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New laser could halt spread of infection.

Byline: Miriam Stoppard

* welcome any new approach to preventing the terrible toll taken by hospital infections, which, despite our best efforts, still appear to be on the up, at least in certain postcodes.

We can't afford to ignore them because some of the infections, especially those involving C.difficile can be fatal and of those who die, eight out of 10 are over 65.

This same group of people, 65 plus, contracts conditions where a catheter, an indwelling tube that's passed through the urethra into the bladder, is necessary to drain urine out of the bladder.

Another situation where an indwelling catheter is life-saving, is where intravenous feeding or antibiotics are needed.

In most high-grade hospitals, indwelling catheters are treated with infinite care by a dedicated team.

When I was a patient in St. Thomas' Hospital, London with septicaemia I had an indwelling catheter in a vein delivering mega doses of antibiotics into my body continuously for two weeks. My catheter was attended to by a team of doctors and nurses whose aim was to prevent cross-infection, an infection from the outside, and they did it meticulously.

Any indwelling catheter, be it into a vein or your bladder, is a potential hazard. It can be the route of entry for bacterial invasion that results in overwhelming infections by drug resistant bacteria.

An ingenious invention will put paid to that. It's a revolutionary catheter that uses an in-built laser to search out and destroy bacteria responsible for one of the most common hospital infections.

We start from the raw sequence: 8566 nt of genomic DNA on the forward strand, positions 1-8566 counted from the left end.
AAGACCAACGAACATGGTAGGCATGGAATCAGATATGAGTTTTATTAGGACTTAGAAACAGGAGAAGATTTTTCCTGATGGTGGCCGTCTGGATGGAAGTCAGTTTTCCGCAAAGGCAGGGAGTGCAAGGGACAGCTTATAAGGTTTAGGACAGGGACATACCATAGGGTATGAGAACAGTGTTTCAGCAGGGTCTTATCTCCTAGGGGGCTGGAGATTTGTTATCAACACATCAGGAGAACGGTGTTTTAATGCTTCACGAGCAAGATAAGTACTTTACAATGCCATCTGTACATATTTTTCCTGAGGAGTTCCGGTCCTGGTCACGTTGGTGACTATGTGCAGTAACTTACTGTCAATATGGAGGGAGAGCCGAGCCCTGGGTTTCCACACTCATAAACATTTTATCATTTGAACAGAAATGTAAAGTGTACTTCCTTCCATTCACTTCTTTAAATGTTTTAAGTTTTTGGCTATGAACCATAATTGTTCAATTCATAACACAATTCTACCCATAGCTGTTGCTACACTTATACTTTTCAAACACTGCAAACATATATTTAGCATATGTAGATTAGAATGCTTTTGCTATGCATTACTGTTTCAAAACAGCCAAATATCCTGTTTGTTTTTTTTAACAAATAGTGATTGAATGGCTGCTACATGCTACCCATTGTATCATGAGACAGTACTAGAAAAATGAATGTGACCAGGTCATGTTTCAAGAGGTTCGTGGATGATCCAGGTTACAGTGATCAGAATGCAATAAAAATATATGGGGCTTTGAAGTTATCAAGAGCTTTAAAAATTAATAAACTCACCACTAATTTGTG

A team from University College Hospital, London, headed by Professor Wilson, have devised a way of impregnating the plastic tubing with light-sensitive chemicals that will stop bacteria from travelling up the catheter into a patient's body.

A fibre-optic laser carries light pulses down the catheter, which convert an inert material coating the catheter into bacteria-busting chemicals.

This beautiful invention has been five years in the making. The focus of the research has been to explore the field of photo disinfection, disinfecting with light.

This is because bacteria can mutate into resistant forms faster than we can come up with new antibiotics to which they're very sensitive.

In the UCL model, a light-sensitive dye called methylene blue is used. In the presence of light, it releases disinfecting oxygen molecules (in exactly the same way as bleach). Each laser pulse of light creates a zone of about 4cm in which few bacteria can survive.

As Professor Wilson says, it's a triple whammy: bacteria are immobilised so they can't climb up the catheter, they're dislodged, then they're killed.
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Title Annotation:Features
Publication:The Mirror (London, England)
Date:Aug 6, 2012
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